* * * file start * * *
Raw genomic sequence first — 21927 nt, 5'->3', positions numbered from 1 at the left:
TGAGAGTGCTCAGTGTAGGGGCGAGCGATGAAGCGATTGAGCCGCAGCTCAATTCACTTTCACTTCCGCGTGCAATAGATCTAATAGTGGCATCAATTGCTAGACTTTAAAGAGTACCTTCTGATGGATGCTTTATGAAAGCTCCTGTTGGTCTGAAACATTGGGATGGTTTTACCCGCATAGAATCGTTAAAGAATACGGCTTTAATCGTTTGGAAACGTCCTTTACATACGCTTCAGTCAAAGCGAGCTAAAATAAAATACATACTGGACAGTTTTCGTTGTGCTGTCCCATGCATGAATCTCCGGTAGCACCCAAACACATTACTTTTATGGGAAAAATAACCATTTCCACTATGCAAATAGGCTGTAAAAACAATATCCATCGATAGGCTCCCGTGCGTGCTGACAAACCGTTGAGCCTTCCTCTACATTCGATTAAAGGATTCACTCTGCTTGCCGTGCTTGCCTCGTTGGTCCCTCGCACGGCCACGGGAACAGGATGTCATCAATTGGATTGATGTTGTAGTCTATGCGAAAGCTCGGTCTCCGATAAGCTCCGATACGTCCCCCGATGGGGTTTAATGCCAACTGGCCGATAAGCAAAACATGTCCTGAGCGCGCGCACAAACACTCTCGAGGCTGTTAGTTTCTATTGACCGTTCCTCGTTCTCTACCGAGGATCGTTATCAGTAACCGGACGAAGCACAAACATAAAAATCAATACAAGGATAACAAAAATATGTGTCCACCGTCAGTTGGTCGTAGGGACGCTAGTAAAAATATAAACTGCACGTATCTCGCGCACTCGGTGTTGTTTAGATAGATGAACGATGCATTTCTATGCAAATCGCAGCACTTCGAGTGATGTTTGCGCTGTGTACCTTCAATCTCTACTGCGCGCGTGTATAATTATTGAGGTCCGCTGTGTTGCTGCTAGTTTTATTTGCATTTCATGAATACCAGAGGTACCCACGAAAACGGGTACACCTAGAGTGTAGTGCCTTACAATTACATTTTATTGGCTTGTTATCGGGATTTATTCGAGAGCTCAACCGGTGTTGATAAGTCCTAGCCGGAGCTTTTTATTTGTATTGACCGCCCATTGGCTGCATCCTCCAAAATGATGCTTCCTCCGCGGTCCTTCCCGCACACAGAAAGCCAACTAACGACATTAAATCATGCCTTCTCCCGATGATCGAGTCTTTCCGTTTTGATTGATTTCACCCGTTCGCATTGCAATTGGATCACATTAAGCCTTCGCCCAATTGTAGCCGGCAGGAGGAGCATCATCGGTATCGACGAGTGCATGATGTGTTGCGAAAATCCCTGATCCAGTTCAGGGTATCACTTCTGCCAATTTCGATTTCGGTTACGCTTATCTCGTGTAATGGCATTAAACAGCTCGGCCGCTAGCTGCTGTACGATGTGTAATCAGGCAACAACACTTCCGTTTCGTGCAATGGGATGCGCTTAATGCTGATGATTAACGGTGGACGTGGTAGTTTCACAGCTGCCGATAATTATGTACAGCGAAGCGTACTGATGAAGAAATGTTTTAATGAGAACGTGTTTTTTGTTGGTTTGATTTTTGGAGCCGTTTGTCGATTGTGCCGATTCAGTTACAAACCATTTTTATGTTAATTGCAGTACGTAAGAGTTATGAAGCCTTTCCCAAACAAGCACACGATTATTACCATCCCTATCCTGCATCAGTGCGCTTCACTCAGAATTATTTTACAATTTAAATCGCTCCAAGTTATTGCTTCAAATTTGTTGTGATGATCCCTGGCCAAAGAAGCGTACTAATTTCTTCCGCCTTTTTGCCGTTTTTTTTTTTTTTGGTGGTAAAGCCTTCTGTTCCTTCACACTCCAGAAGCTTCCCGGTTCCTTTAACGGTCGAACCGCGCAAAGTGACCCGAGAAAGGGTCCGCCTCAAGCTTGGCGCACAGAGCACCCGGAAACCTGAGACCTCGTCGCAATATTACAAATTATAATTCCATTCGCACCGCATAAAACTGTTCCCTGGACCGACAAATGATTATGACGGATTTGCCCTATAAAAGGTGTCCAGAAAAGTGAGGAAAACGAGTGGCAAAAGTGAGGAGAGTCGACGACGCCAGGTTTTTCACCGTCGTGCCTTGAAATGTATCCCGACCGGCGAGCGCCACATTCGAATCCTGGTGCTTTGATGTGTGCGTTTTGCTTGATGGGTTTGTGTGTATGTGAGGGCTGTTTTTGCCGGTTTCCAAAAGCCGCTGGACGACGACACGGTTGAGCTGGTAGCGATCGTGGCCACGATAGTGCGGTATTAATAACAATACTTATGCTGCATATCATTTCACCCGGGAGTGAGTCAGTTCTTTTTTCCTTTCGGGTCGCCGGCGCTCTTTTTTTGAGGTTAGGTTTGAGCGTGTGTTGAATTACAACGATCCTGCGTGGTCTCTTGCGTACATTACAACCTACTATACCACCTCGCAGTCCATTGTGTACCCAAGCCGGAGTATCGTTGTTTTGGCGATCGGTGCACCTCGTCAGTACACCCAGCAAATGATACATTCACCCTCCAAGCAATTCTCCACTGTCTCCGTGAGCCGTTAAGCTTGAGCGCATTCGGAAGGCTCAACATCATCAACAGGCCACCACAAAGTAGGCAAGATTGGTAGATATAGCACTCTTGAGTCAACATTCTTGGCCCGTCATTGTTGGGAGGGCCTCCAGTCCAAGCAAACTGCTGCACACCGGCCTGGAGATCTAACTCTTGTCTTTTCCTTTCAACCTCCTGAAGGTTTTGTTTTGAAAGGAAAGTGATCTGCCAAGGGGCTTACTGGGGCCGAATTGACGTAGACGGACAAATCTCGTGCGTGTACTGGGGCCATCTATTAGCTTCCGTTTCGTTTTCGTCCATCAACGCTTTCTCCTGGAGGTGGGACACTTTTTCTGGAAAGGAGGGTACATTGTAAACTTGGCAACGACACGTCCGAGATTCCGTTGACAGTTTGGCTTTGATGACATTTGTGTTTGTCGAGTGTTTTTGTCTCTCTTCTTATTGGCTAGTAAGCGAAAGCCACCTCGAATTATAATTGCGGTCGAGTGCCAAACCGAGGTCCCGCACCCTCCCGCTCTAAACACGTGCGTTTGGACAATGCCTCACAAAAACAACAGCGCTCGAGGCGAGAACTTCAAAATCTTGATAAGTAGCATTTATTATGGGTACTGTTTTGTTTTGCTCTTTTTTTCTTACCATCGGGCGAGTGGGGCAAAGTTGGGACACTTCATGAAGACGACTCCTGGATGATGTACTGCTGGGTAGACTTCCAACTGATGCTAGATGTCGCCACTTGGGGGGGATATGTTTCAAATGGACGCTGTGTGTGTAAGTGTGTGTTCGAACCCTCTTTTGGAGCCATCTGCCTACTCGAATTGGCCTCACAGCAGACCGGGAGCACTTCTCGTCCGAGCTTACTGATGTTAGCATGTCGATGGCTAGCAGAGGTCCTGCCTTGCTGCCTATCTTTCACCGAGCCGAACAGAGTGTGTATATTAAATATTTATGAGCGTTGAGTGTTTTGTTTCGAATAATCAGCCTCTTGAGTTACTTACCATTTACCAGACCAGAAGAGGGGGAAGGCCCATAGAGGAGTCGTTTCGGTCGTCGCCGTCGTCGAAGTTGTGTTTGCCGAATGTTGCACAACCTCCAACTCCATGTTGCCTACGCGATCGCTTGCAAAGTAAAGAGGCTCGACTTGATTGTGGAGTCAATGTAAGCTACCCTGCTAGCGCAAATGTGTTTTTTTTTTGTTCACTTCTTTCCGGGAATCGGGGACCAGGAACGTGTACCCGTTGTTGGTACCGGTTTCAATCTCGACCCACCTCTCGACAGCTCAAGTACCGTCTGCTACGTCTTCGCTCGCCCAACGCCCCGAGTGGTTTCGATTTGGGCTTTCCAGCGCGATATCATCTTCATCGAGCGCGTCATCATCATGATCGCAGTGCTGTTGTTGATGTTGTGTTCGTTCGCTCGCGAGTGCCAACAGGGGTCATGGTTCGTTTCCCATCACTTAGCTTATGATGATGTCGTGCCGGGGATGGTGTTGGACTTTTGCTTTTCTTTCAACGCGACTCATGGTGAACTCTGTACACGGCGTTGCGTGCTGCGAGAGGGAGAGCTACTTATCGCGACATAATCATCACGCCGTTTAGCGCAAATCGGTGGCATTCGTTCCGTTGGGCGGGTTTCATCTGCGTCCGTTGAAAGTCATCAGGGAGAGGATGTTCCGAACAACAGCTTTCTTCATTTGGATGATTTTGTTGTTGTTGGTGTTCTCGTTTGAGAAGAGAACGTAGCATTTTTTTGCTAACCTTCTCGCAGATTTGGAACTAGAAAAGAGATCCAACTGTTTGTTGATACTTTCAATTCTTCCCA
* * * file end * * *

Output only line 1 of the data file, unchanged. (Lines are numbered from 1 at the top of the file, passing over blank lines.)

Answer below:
Raw genomic sequence first — 21927 nt, 5'->3', positions numbered from 1 at the left: